Gov. Bullock said he is looking forward to watching Stone-Manning apply her skills at DEQ, and commented: “I know Tracy will work to make sure DEQ is doing right by everyone who values and prospers from Montana’s land and water.”
“Tracy is a proven consensus builder who is abundantly qualified to serve in this important post,” he said. “Whether it’s working to remove the gray wolf from the endangered species list, building a coalition to create jobs by restoring the Clark Fork or bringing the timber industry and wilderness advocates together to mandate forest restoration and timber harvest, Tracy has proven herself to be a highly qualified and talented leader.
“Tracy shares my belief that we can create jobs and build our rural economies through responsible development of coal, oil, gas, wind, hydro, biofuels and geothermal energy.”
Stone-Manning said her immediate job is to be mindful of how best to use her time now, when her perspective is new.
She will be looking closely at basic things, such as planning, what are the department’s goals and obstacles, what more can be done and how to do things better.
“One thing we don’t do is tell our story,” Stone-Manning said. “At DEQ we are known as regulators. Half the agency is in permitting and compliance.”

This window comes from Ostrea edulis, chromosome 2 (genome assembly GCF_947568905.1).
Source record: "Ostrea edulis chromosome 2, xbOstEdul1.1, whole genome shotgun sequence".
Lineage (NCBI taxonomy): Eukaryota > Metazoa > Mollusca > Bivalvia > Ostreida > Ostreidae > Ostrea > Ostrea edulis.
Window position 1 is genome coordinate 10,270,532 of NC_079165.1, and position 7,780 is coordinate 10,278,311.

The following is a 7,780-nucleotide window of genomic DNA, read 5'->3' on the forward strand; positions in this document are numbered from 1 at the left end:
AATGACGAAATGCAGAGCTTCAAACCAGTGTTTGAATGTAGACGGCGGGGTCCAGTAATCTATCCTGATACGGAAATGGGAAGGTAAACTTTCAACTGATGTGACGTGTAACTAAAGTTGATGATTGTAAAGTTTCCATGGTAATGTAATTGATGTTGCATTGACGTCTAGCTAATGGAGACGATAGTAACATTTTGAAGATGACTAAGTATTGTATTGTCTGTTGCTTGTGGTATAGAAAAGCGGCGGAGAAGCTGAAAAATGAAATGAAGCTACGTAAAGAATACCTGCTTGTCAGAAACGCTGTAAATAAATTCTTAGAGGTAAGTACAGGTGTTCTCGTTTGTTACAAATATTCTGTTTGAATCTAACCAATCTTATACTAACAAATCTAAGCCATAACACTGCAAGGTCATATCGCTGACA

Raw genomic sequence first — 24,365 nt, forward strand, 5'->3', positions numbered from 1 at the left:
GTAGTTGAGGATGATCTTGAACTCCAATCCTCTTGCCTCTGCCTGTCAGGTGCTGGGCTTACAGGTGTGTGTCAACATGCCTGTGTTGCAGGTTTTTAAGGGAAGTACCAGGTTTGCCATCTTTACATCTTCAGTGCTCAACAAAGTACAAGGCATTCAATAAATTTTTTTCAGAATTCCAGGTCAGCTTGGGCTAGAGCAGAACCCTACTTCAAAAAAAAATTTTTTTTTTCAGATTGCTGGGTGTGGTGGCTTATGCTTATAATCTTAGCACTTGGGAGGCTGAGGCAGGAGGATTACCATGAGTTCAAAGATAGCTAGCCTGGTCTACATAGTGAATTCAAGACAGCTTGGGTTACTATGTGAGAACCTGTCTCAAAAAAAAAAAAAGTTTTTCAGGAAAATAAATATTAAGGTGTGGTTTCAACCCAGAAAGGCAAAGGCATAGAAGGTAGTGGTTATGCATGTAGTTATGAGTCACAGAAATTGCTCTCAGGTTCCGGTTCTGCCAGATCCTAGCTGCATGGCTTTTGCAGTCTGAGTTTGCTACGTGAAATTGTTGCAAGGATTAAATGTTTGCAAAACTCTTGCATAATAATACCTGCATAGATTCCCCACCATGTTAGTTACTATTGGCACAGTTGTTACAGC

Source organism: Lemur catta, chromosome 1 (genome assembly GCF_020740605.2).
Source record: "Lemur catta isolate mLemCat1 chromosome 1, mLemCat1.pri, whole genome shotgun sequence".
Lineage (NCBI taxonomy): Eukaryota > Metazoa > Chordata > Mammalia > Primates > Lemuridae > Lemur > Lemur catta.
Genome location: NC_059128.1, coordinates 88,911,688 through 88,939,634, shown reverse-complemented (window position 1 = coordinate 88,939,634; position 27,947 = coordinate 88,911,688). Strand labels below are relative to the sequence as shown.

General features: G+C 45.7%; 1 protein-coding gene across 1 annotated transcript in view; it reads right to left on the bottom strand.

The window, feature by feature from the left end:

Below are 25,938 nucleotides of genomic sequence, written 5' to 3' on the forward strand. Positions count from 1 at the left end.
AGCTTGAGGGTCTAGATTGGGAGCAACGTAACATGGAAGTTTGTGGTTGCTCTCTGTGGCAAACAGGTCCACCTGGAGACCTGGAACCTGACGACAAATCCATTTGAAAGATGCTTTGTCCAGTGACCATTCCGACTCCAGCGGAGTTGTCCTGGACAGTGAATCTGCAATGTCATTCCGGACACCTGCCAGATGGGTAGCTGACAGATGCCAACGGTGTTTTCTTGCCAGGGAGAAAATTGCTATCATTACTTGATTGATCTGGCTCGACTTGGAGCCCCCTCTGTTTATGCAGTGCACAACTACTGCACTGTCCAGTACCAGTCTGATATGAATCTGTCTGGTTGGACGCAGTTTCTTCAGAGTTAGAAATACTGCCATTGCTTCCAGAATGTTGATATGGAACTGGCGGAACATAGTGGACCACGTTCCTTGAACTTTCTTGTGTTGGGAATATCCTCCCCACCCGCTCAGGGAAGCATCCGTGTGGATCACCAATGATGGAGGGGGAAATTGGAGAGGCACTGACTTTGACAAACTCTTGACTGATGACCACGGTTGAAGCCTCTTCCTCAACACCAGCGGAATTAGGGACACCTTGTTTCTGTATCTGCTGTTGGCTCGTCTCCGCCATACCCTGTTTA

“We write permitting, we regulate industry and this is often frowned upon – yet it is an incredibly important job,” she said. “If the Legislature adopts laws, somebody has to implement those laws, and that’s what we do.
“We want to do it efficiently and fairly and with some level of predictability – and we do a lot of wonderful things for the state of Montana that regular folks don’t know about.”
For instance, the restoration of the Upper Clark Fork River will begin in coming months and toxic sediments will be removed from the floodplain.
“That’s an exciting story about putting the river back together – and a story worth telling,” Stone-Manning said.
One of the biggest stories – and challenges – DEQ is keeping an eye on revolves around the Otter Creek coal development on the Montana-Wyoming border.
“My job is make sure we get the science right, we get the law right, that the process is as transparent as possible, and we engage the public as much as possible,” Stone-Manning said. “It’s a large decision the state will make, and people should know why – and should feel they are part of that decision.”